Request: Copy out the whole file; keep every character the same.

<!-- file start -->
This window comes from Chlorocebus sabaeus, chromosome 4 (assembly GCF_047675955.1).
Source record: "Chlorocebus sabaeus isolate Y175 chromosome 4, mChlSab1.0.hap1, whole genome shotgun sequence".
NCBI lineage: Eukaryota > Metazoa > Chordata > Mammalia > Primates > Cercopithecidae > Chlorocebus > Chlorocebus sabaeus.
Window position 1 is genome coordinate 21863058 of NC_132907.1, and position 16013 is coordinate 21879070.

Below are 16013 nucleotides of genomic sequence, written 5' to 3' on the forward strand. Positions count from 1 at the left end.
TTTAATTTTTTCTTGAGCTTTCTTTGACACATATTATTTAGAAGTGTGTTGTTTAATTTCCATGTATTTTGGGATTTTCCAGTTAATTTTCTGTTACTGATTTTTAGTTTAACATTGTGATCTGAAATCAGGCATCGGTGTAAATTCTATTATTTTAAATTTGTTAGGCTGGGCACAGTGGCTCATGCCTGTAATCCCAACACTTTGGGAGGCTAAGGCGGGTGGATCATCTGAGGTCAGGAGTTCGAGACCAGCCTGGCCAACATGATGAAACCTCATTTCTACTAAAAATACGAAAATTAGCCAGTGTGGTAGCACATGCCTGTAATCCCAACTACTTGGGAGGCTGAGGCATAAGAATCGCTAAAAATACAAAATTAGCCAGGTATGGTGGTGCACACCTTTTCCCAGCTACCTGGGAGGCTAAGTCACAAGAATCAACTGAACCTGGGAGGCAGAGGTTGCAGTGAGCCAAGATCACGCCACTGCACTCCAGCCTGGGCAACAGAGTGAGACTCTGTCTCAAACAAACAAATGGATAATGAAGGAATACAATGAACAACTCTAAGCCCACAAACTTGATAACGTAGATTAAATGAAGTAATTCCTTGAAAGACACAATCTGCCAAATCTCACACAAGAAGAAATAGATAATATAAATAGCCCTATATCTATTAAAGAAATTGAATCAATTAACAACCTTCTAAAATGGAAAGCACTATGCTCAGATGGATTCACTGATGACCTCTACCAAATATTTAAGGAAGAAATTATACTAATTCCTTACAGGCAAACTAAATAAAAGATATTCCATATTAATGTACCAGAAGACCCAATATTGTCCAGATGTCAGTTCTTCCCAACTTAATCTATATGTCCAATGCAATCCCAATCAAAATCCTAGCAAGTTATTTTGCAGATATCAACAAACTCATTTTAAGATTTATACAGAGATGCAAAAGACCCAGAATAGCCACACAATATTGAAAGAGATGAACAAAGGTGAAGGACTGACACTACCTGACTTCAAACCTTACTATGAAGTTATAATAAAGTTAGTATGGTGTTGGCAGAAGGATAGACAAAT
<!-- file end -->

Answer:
This window comes from Chlorocebus sabaeus, chromosome 4 (assembly GCF_047675955.1).
Source record: "Chlorocebus sabaeus isolate Y175 chromosome 4, mChlSab1.0.hap1, whole genome shotgun sequence".
NCBI lineage: Eukaryota > Metazoa > Chordata > Mammalia > Primates > Cercopithecidae > Chlorocebus > Chlorocebus sabaeus.
Window position 1 is genome coordinate 21863058 of NC_132907.1, and position 16013 is coordinate 21879070.

Below are 16013 nucleotides of genomic sequence, written 5' to 3' on the forward strand. Positions count from 1 at the left end.
TTTAATTTTTTCTTGAGCTTTCTTTGACACATATTATTTAGAAGTGTGTTGTTTAATTTCCATGTATTTTGGGATTTTCCAGTTAATTTTCTGTTACTGATTTTTAGTTTAACATTGTGATCTGAAATCAGGCATCGGTGTAAATTCTATTATTTTAAATTTGTTAGGCTGGGCACAGTGGCTCATGCCTGTAATCCCAACACTTTGGGAGGCTAAGGCGGGTGGATCATCTGAGGTCAGGAGTTCGAGACCAGCCTGGCCAACATGATGAAACCTCATTTCTACTAAAAATACGAAAATTAGCCAGTGTGGTAGCACATGCCTGTAATCCCAACTACTTGGGAGGCTGAGGCATAAGAATCGCTAAAAATACAAAATTAGCCAGGTATGGTGGTGCACACCTTTTCCCAGCTACCTGGGAGGCTAAGTCACAAGAATCAACTGAACCTGGGAGGCAGAGGTTGCAGTGAGCCAAGATCACGCCACTGCACTCCAGCCTGGGCAACAGAGTGAGACTCTGTCTCAAACAAACAAATGGATAATGAAGGAATACAATGAACAACTCTAAGCCCACAAACTTGATAACGTAGATTAAATGAAGTAATTCCTTGAAAGACACAATCTGCCAAATCTCACACAAGAAGAAATAGATAATATAAATAGCCCTATATCTATTAAAGAAATTGAATCAATTAACAACCTTCTAAAATGGAAAGCACTATGCTCAGATGGATTCACTGATGACCTCTACCAAATATTTAAGGAAGAAATTATACTAATTCCTTACAGGCAAACTAAATAAAAGATATTCCATATTAATGTACCAGAAGACCCAATATTGTCCAGATGTCAGTTCTTCCCAACTTAATCTATATGTCCAATGCAATCCCAATCAAAATCCTAGCAAGTTATTTTGCAGATATCAACAAACTCATTTTAAGATTTATACAGAGATGCAAAAGACCCAGAATAGCCACACAATATTGAAAGAGATGAACAAAGGTGAAGGACTGACACTACCTGACTTCAAACCTTACTATGAAGTTATAATAAAGTTAGTATGGTGTTGGCAGAAGGATAGACAAAT